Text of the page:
Keeping Your Teeth Healthy With Five Simple Essentials

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There is more to keeping your teeth healthy than simple brushing and flossing. You have probably been told to brush twice and to floss at least once a day since you were old enough to hold a toothbrush. But what about tongue care, diet and fluoride use? Do you know what toothbrush and mouthrinse is right for you? Brush up on your oral care with these essential habits for excellent dental health.

1. Taking Care of Your Toothbrush

For healthy teeth, take care of your toothbrush. Rinse it well after toothbrushing. Then, in an upright position, make sure to store it out in the open. Plenty of air flow around the bristles will help keep your brush dry; microorganisms that can grow on your toothbrush tend to thrive in a moist environment. When it is no longer effective, get a new one. The American Dental Association recommends replacing toothbrushes every three to four months, although with children you may need to change sooner. Keep an eye out for frayed, worn bristles.

2. Tongue Brushing

Brush your tongue to help fight the bacteria in your mouth. Tongue brushing is not only essential for keeping your teeth healthy, it also helps to stop bad breath. Try using a toothbrush with a cheek and tongue cleaner, such as the Colgate 360, so you can easily remove bacteria from your mouth every time you brush.

3. Talk to Your Dentist

Your dentist and dental hygienist are there to help you with oral care. Visit your dentist for regular check-ups and voice any questions or concerns that you may have about keeping your teeth healthy. They can help you create a daily brushing and flossing plan that is suited to the specific needs of your teeth.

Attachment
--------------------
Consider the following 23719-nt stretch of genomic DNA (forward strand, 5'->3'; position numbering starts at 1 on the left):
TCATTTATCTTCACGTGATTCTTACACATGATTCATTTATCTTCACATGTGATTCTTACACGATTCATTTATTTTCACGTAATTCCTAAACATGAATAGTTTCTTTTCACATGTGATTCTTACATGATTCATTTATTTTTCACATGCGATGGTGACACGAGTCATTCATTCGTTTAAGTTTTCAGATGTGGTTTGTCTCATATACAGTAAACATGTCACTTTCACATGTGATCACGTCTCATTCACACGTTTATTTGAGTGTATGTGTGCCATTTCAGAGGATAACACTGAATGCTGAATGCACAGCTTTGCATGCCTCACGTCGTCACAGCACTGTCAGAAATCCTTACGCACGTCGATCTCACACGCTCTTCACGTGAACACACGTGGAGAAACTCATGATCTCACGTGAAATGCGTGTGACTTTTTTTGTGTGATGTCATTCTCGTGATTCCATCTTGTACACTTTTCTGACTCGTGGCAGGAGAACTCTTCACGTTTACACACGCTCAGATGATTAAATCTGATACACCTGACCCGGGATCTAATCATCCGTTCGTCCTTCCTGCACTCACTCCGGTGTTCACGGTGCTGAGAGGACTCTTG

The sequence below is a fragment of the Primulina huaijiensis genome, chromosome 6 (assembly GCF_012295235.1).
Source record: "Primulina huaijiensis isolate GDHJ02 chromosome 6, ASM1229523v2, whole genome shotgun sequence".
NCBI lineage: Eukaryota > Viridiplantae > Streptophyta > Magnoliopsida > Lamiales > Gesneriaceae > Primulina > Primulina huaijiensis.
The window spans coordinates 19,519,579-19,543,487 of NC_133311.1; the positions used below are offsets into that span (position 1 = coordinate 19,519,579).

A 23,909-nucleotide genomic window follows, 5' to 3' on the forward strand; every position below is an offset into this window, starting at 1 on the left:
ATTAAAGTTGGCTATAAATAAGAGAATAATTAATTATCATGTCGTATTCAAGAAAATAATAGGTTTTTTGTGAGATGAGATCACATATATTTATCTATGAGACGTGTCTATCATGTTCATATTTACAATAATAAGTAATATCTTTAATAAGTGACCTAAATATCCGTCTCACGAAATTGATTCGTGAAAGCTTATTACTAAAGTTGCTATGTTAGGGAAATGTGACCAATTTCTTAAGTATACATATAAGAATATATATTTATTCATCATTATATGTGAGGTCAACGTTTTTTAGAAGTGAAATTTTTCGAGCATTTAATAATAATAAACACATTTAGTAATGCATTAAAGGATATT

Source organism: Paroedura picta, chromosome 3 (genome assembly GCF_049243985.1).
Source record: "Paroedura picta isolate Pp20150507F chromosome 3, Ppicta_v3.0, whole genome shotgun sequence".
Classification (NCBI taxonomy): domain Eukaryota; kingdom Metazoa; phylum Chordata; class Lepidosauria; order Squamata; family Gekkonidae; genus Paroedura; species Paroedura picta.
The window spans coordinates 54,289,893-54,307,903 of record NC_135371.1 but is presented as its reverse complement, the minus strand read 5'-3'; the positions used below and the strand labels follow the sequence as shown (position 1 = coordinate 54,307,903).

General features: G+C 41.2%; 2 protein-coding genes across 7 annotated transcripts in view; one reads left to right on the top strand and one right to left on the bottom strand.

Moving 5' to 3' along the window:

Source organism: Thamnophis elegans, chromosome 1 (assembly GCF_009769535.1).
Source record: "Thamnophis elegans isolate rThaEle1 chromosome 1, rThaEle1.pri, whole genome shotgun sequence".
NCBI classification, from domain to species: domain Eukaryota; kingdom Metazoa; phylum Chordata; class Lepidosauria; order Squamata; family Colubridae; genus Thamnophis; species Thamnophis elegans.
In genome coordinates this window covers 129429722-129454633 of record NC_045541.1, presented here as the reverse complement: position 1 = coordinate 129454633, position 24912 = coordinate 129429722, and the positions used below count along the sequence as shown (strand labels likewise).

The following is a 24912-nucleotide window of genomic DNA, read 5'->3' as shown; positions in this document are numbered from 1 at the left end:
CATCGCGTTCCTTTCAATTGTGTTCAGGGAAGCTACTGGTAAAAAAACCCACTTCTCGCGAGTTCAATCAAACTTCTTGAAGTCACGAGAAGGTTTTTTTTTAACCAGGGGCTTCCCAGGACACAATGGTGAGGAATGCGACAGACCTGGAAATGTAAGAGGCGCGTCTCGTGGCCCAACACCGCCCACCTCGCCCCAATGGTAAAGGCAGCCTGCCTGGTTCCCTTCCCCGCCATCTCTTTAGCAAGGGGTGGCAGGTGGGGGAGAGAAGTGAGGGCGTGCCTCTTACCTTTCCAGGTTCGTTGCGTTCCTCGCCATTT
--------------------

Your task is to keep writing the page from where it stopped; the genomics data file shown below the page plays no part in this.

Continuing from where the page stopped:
4. Choose Your Beverages Wisely

What you drink can affect the health of your teeth. Beverages such as soft drinks and sugary juices have been targeted as culprits of tooth decay. Drinking less soda and more water, milk and fresh juices can help protect your teeth.

5. Use Fluoride

Fluoride is not just for kids. This natural mineral hardens tooth enamel, helping to prevent cavities. You can get fluoride from your toothpaste, some mouthrinses and in-office or at-home treatments your dental professional may provide. Talk to your dentist about what type of fluoride treatments are right for you.

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Common Conditions During ADULTHOOD

As we get older, dental care for adults is crucial. Here are a few of the conditions to be aware of:

Gum disease – if your home care routine of brushing and flossing has slipped and you have skipped your regular dental cleanings, bacterial plaque and tartar can build up on your teeth. The plaque and tartar, if left untreated, may eventually cause irreparable damage to your jawbone and support structures, and could lead to tooth loss.

Oral cancer – according to the National Institute of Dental and Craniofacial Research, men over the age of 40 have the greatest risk for oral cancer. About approximately 43,000 people will be diagnosed with cancer of the mouth, tongue or throat area, and the ACS estimates that about 7,000 people will die from these cancers. The use of tobacco products and alcohol increases the risk of oral cancer. Most oral cancers are first diagnosed by the dentist during a routine checkup.

Dental fillings break down – fillings have a life expectancy of eight to 10 years. However, they can last 20 years or longer. When the fillings in your mouth start to break down, food and bacteria can get underneath them and can cause decay deep in the tooth.